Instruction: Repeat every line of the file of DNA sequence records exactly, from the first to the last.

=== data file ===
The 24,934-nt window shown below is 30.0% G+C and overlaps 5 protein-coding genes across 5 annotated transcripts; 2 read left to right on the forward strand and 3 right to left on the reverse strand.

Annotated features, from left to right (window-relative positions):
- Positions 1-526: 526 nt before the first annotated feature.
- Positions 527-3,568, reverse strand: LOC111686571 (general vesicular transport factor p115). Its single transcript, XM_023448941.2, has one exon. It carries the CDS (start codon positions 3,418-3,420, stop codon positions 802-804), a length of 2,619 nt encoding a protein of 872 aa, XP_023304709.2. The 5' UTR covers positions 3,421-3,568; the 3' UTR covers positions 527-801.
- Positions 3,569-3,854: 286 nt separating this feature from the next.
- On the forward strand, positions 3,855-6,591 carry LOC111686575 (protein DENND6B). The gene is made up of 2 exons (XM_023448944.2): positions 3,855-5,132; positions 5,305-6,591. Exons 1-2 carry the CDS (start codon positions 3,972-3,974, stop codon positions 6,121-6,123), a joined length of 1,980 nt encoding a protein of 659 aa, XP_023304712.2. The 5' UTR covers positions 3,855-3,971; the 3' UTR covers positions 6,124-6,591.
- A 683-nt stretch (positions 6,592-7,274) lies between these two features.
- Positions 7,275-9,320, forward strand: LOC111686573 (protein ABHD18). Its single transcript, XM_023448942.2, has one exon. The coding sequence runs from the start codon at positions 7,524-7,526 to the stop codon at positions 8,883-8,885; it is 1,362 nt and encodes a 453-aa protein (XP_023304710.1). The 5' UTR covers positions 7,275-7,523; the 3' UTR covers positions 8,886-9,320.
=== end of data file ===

The 24,934-nt window shown below is 30.0% G+C and overlaps 5 protein-coding genes across 5 annotated transcripts; 2 read left to right on the forward strand and 3 right to left on the reverse strand.

Annotated features, from left to right (window-relative positions):
- Positions 1-526: 526 nt before the first annotated feature.
- Positions 527-3,568, reverse strand: LOC111686571 (general vesicular transport factor p115). Its single transcript, XM_023448941.2, has one exon. It carries the CDS (start codon positions 3,418-3,420, stop codon positions 802-804), a length of 2,619 nt encoding a protein of 872 aa, XP_023304709.2. The 5' UTR covers positions 3,421-3,568; the 3' UTR covers positions 527-801.
- Positions 3,569-3,854: 286 nt separating this feature from the next.
- On the forward strand, positions 3,855-6,591 carry LOC111686575 (protein DENND6B). The gene is made up of 2 exons (XM_023448944.2): positions 3,855-5,132; positions 5,305-6,591. Exons 1-2 carry the CDS (start codon positions 3,972-3,974, stop codon positions 6,121-6,123), a joined length of 1,980 nt encoding a protein of 659 aa, XP_023304712.2. The 5' UTR covers positions 3,855-3,971; the 3' UTR covers positions 6,124-6,591.
- A 683-nt stretch (positions 6,592-7,274) lies between these two features.
- Positions 7,275-9,320, forward strand: LOC111686573 (protein ABHD18). Its single transcript, XM_023448942.2, has one exon. The coding sequence runs from the start codon at positions 7,524-7,526 to the stop codon at positions 8,883-8,885; it is 1,362 nt and encodes a 453-aa protein (XP_023304710.1). The 5' UTR covers positions 7,275-7,523; the 3' UTR covers positions 8,886-9,320.